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RED SOX 5, ROYALS 4

Late risers

Sox end their slumber in time to beat Royals

With the 36,436 at Fenway Park standing in anticipation of a mammoth home run from one of their own Bash Brothers, David Ortiz or Manny Ramírez, they were instead treated to a medium-depth sacrifice fly off the bat of Ramírez in the eighth inning that got the job done as well as any shot over the Monster seats would have.

They had gotten their home run fix the inning before, an unexpected, game-tying clout that cleared the Green Monster but almost never happened. Because Doug Mirabelli thought, on a 3-1 pitch, that he had walked, and started to first base. Called back by plate umpire Jim Joyce, Mirabelli, a bit confused, got his revenge. Of the three-run homer variety. It sent the Red Sox on their way to a 5-4 win that initially seemed unlikely in the face of a four-inning, injury-shortened outing by Tim Wakefield.

And, for at least another day, it kept the Yankees at bay. With the team still a half-game up in the American League East, and with two more games against the Royals this week, Red Sox Nation can hold its panic for now.

``We're a little beat up, a little banged up, deep into our pen a couple nights in a row," manager Terry Francona said. ``We're kind of sitting there saying, `OK, this is a chance for us to show what kind of a ballclub we are.' I think we did that tonight. I called [bullpen coach] Ralph [Treuel] in the fifth inning and said, `Tell those guys to put their seat belts on, because they're all going to pitch and we're going to win.' "

They did, sure. But, in a way, the Red Sox might have lost. And no one, including Francona, is quite sure how long this one is going to last. Because Wakefield, one of the team's most reliable starters, was pulled with an upper back strain, an injury that has pushed his starts back twice, and has left him in pain on the mound.

``I know he gave up runs, I actually thought he was throwing the ball very well," Francona said. ``Starting after that you could see him, at least we thought, kind of gritting his teeth, kind of flinching a little bit. It was grabbing at him.

``He's been out there enough that he knew the situation, had to pitch some innings. Tried to tough it out, and I think he was more than willing to keep toughing it out, but I grabbed him after the fourth and said, `This isn't going to work. This is silly.' "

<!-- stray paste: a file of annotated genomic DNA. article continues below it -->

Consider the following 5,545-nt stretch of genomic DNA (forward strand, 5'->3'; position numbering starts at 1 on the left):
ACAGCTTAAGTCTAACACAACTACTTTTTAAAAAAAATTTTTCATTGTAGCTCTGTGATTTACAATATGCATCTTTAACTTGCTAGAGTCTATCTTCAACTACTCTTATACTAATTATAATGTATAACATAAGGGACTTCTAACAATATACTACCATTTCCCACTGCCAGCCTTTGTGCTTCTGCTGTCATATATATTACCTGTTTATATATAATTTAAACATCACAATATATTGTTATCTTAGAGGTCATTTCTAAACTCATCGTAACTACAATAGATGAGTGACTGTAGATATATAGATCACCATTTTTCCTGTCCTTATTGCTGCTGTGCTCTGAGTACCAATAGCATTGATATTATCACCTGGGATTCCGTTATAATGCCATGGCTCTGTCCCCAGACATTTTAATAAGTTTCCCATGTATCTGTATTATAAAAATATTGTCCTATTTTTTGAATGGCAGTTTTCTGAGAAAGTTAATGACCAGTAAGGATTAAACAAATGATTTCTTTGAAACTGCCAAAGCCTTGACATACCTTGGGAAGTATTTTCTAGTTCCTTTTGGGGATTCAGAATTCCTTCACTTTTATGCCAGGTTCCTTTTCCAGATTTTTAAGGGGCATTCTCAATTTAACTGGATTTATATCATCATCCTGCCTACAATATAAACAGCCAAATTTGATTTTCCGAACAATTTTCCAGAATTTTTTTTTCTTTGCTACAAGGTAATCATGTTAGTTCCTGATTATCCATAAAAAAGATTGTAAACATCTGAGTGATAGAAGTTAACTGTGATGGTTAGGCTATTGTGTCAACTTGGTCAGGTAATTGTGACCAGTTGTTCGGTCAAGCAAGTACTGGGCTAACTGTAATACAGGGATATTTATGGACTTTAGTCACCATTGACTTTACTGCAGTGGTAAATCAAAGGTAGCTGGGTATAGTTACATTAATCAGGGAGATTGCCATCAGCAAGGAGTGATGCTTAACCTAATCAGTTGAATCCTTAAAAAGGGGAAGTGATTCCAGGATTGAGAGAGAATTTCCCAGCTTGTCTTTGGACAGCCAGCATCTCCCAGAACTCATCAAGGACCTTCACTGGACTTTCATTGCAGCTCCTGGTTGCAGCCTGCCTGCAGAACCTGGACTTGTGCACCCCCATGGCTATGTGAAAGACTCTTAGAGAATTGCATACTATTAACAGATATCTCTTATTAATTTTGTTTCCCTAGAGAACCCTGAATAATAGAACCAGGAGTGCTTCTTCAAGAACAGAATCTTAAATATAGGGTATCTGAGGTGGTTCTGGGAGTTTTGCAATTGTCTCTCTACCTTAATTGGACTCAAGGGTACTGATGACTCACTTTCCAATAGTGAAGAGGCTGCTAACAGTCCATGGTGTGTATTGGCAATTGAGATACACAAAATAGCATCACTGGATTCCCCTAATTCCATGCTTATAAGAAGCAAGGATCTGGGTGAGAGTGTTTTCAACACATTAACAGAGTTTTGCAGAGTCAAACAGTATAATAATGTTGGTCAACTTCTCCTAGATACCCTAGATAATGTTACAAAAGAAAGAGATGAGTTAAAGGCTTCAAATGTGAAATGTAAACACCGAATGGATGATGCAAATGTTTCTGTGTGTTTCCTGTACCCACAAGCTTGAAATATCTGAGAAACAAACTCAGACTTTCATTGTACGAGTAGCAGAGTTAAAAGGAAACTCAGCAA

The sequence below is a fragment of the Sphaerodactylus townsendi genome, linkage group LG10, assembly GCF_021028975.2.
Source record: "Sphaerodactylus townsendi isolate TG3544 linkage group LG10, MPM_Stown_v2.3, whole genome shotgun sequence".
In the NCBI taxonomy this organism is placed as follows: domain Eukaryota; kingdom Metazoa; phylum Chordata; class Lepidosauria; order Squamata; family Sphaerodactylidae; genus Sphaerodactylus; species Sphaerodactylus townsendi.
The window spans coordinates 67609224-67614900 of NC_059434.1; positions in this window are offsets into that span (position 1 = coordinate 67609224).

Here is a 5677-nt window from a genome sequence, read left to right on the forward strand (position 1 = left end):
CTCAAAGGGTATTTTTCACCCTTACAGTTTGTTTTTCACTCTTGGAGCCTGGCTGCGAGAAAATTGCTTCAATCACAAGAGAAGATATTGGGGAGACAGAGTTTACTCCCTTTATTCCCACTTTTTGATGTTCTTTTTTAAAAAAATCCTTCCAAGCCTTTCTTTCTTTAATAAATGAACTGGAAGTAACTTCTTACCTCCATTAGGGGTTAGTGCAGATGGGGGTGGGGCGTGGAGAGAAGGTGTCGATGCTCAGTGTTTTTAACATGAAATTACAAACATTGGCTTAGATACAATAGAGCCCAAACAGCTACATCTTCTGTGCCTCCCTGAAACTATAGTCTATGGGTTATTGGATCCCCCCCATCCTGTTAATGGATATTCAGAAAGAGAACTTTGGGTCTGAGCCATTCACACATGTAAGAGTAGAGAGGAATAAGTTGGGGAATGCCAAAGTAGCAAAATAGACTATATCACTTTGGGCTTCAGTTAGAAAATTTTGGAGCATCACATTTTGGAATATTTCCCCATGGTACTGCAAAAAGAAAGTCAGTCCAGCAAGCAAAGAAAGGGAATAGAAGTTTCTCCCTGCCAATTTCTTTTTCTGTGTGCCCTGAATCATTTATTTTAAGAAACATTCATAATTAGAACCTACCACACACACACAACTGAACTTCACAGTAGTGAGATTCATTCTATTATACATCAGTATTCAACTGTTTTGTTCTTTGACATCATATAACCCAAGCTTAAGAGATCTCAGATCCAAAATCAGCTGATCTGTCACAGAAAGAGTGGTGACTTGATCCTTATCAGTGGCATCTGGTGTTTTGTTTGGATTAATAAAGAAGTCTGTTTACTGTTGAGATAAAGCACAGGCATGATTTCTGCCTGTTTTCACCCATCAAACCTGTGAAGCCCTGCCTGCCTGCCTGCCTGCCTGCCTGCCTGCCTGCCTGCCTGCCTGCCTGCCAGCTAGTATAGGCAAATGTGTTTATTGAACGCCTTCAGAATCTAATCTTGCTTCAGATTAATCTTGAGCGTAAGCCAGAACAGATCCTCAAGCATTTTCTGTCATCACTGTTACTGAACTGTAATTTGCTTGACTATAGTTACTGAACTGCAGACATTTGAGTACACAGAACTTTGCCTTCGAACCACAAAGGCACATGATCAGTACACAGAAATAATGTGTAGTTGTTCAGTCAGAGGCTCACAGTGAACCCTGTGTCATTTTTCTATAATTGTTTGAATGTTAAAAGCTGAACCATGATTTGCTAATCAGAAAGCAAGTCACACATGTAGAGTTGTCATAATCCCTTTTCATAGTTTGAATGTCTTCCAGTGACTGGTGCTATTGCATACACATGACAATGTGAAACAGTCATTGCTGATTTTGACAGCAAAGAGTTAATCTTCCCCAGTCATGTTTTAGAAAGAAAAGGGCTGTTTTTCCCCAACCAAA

So off he went, to tests and doctors and a day-to-day status that could land him on the disabled list.

Wakefield left the field with a 3-0 deficit, the result of a soft second inning that featured a hit batter, a line single to right, two walks (including one to No. 9 hitter John Buck on a fastball), and a squibber of a single just past the glove of diving third baseman Mike Lowell, who had been playing in on David DeJesus. The deficit grew to 4-0 in the sixth inning.

But, while the Royals could manage just that single run off Manny Delcarmen in five innings of impressive bullpen work between Delcarmen, Craig Hansen, winner Mike Timlin, and Jonathan Papelbon (27th save), the Sox were keeping to their routine during a Wakefield start. No offense. Doing nothing with unknown righthander Luke Hudson, a pitcher with a 5.79 ERA entering the series, and against whom the entire lineup had a combined 19 at-bats, the Sox could only get a single runner to second base through the first six innings.

Then came the seventh.

Ramírez smashed a pitch from Hudson just feet shy of the Monster seats, getting just a single out of the swing. But, after a Trot Nixon fly to deep center that was run down by Joey Gathright, Lowell followed with a ground single to left. And Coco Crisp, with his single to right, took care of Hudson and scored Ramírez at the same time.

On came Joel Peralta. Out went a pitch off the bat of Mirabelli, only his third of the season.

``The [previous] pitch was a close pitch," Mirabelli said. ``I was starting to walk to first base thinking it was ball four. I took a second to regroup. In that situation, it was just get a pitch and swing at a strike. I was actually coming from 3-1, 3-2, I had no idea what he was going to throw there in that count . . . so I just sold out on the fastball and was fortunate."

So were the Red Sox. And, after that homer, the home dugout seemed to think it had the game covered. The team was, after all, at home, normally a haven in close games.

That was borne out, of course, in the eighth. Mark Loretta singled to lead off, and was followed by Ortiz, who sent a single down the right-field line, pushing Loretta to third. And, after Willie Harris came in to pinch run for Loretta, Ramírez lofted the ball to DeJesus in left for the deciding sacrifice fly off reliever Todd Wellemeyer.

``Once we tied it, once Doug hit that home run, the whole momentum shifted," said Loretta, who admitted he might not have scored on the Ramírez ball, which turned into a relatively close play at the plate. ``We felt like we were in control of the game at that point. That was a good feeling. That was a huge hit.

``It was a game we had to win. It was a good comeback. It was a good character win for us."

IMAGES AND INFO. For a gallery of photos from last night's game and news updates heading into tonight's Red Sox-Royals contest, go to www.boston.com/redsox

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